U.S. natural gas futures eased to a three-week low on Thursday as the market awaits direction from a federal report expected to show last week’s storage build was much bigger than normal for a fourth week in a row due to a cold start to 2022.
Traders said prices were down a bit on forecasts for less cold weather and lower heating demand over the next two weeks than previously expected.
Analysts forecast U.S. utilities pulled a massive 222 billion cubic feet (bcf) of gas from storage during the colder than normal week ended Feb. 4. That compares with a decline of 174 bcf in the same week last year and a five-year (2017-2021) average decline of 150 bcf.
That would also be the first time withdrawals topped 200 bcf for four weeks in a row since February 2014.
If correct, last week’s withdrawal would cut stockpiles to 2.101 trillion cubic feet (tcf), or 9.3% below the five-year average of 2.316 tcf for this time of the year.
After weeks of near record volatility, front-month gas futures for March delivery fell 2.7 cents, or 0.7%, to $3.982 per million British thermal units (mmBtu) at 7:41 a.m. EST (1241 GMT), putting the contract on track for its lowest close since Jan. 20.
Data provider Refinitiv said output in the U.S. Lower 48 states fell from a record 97.3 billion cubic feet per day (bcfd) in December to 93.9 bcfd in January and 91.2 bcfd in February after wells in several producing regions froze, including the Permian in Texas and New Mexico, the Bakken in North Dakota and the Appalachia in Pennsylvania, West Virginia and Ohio.
Output has been rising almost daily – hitting 94.2 bcfd on Wednesday – since it dropped to 86.3 bcfd during a winter storm on Feb. 4, its lowest since February 2021.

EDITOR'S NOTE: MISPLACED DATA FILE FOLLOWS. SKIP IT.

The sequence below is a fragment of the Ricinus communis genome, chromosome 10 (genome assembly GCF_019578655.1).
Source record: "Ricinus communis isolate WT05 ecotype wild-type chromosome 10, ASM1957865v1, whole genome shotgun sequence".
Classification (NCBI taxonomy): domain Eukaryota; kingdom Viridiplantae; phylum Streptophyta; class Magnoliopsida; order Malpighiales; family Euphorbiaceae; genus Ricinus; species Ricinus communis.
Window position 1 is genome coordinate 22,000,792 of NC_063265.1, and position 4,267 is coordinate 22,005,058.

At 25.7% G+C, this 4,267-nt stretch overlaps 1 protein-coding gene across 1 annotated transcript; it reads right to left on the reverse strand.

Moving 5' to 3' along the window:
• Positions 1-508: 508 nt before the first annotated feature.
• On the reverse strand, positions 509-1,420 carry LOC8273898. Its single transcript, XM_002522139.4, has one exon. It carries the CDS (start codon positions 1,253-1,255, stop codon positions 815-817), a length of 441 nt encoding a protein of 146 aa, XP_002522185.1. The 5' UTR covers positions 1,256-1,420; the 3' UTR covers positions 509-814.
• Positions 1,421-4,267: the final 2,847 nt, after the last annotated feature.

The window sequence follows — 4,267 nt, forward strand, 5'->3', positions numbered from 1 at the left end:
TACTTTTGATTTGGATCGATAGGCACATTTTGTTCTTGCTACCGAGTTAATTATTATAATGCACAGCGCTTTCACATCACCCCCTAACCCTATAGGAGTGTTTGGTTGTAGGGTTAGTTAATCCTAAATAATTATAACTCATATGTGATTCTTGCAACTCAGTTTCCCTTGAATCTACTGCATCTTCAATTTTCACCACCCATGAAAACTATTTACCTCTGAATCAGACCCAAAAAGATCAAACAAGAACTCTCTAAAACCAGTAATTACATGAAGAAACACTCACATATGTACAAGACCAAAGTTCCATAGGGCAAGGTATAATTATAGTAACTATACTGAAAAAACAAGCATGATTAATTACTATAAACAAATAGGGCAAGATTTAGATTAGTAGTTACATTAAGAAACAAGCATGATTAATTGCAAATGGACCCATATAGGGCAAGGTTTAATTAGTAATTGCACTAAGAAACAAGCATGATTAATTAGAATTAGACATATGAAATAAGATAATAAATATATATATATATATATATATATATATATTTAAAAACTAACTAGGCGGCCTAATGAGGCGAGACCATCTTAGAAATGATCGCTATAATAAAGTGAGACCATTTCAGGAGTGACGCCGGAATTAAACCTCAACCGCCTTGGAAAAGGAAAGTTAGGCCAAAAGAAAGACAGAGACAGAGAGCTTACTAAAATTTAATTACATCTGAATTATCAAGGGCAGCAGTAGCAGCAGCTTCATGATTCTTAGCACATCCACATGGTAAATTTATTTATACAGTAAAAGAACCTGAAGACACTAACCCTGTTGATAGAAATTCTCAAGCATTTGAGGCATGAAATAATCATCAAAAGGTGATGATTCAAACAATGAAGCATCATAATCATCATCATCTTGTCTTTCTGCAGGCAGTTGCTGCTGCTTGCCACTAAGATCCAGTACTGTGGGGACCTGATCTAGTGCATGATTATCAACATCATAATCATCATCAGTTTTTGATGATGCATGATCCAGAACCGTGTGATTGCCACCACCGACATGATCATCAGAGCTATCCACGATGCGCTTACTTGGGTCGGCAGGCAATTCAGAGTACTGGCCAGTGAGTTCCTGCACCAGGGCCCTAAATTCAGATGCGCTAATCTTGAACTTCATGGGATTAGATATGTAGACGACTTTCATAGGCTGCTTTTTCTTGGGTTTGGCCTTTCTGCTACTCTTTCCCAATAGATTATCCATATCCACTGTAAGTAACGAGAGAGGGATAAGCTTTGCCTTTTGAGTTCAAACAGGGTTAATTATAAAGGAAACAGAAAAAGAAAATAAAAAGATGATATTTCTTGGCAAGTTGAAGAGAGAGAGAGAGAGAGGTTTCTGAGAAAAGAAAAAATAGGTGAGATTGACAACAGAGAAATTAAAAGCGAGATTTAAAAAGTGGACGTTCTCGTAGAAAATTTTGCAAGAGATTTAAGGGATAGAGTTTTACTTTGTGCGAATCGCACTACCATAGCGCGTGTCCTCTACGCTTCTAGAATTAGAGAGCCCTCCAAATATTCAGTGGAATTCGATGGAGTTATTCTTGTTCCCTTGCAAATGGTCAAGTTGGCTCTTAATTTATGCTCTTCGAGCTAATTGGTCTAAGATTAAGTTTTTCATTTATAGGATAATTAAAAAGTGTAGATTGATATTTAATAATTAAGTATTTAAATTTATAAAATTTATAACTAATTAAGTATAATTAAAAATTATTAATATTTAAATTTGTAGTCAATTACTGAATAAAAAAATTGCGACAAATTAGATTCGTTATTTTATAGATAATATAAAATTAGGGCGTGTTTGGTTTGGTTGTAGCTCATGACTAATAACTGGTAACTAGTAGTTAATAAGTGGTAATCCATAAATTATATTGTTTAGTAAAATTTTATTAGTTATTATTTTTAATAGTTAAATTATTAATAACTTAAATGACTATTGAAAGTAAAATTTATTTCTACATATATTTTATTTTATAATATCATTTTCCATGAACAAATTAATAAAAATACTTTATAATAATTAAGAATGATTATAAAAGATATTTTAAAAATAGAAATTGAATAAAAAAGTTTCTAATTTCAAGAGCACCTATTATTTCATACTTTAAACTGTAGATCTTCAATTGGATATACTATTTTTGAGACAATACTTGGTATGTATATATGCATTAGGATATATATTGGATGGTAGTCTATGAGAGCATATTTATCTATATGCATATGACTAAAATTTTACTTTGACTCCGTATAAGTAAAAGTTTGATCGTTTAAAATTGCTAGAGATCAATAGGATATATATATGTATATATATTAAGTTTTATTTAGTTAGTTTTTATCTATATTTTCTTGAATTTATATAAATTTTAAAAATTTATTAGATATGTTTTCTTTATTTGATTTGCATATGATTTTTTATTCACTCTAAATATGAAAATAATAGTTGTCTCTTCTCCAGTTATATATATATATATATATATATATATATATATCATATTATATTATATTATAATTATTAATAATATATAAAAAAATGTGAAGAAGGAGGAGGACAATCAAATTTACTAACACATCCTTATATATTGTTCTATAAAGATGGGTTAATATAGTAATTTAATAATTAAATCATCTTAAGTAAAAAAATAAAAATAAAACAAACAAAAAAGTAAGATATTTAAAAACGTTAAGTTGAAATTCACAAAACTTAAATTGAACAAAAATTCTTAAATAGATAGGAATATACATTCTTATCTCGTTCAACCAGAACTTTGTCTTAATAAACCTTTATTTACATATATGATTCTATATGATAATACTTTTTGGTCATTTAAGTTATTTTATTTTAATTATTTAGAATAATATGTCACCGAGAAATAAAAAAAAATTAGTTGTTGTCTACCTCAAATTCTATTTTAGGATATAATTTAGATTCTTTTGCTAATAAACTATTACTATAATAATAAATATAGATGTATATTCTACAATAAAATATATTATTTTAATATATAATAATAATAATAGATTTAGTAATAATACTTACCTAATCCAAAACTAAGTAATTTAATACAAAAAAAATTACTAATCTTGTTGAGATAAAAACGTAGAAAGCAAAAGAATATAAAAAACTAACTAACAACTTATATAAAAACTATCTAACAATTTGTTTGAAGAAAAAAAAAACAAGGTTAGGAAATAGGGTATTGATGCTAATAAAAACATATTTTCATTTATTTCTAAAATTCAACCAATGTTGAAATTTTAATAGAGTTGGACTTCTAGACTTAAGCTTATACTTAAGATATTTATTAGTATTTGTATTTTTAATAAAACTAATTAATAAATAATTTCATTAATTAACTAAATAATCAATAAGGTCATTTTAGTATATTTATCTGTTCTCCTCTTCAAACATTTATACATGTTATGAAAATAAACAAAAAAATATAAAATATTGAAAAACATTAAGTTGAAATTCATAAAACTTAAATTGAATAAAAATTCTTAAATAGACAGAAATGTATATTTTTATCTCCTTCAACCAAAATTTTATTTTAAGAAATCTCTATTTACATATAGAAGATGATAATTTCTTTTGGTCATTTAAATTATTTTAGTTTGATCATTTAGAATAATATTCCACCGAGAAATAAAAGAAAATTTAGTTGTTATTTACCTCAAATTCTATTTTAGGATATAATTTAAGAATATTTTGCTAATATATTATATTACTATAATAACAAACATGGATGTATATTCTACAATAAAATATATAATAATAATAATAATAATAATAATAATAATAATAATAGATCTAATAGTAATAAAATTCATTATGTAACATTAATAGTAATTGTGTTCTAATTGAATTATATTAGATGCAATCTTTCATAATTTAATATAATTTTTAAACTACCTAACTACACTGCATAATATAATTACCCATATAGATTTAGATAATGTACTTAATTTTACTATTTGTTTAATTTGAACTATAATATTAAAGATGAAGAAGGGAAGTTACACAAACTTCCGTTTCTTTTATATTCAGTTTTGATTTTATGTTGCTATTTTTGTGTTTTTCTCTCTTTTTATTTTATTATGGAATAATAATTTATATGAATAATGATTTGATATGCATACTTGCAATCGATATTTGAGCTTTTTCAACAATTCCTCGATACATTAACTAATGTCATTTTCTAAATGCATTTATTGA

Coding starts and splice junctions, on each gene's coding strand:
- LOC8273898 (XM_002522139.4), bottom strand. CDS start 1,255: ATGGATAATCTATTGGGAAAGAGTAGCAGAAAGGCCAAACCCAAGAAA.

With cold weather moderating, Refinitiv projected average U.S. gas demand, including exports, would drop from 130.6 bcfd this week to 120.9 bcfd next week. The forecast for next week was lower than Refinitiv’s outlook on Wednesday.
The amount of gas flowing to U.S. liquefied natural gas (LNG) export plants rose to an average of 12.5 bcfd so far in February, which would top January’s monthly record of 12.4 bcfd, as liquefaction trains at Venture Global LNG’s Calcasieu Pass plant in Louisiana enter service. A vessel arrived near Calcasieu on Monday and could pick up the plant’s first LNG cargo this week.
Traders said demand for U.S. LNG would remain strong so long as global gas prices keep trading well above U.S. futures as utilities around the world scramble for cargoes to meet surging demand in Asia and replenish low inventories in Europe – especially with the threat that Russia could invade Ukraine and cut gas supplies to Europe.
Russia provides 30%-40% of Europe’s gas supplies, totaling about 16.3 bcfd in 2021, according to analysts and U.S. energy data.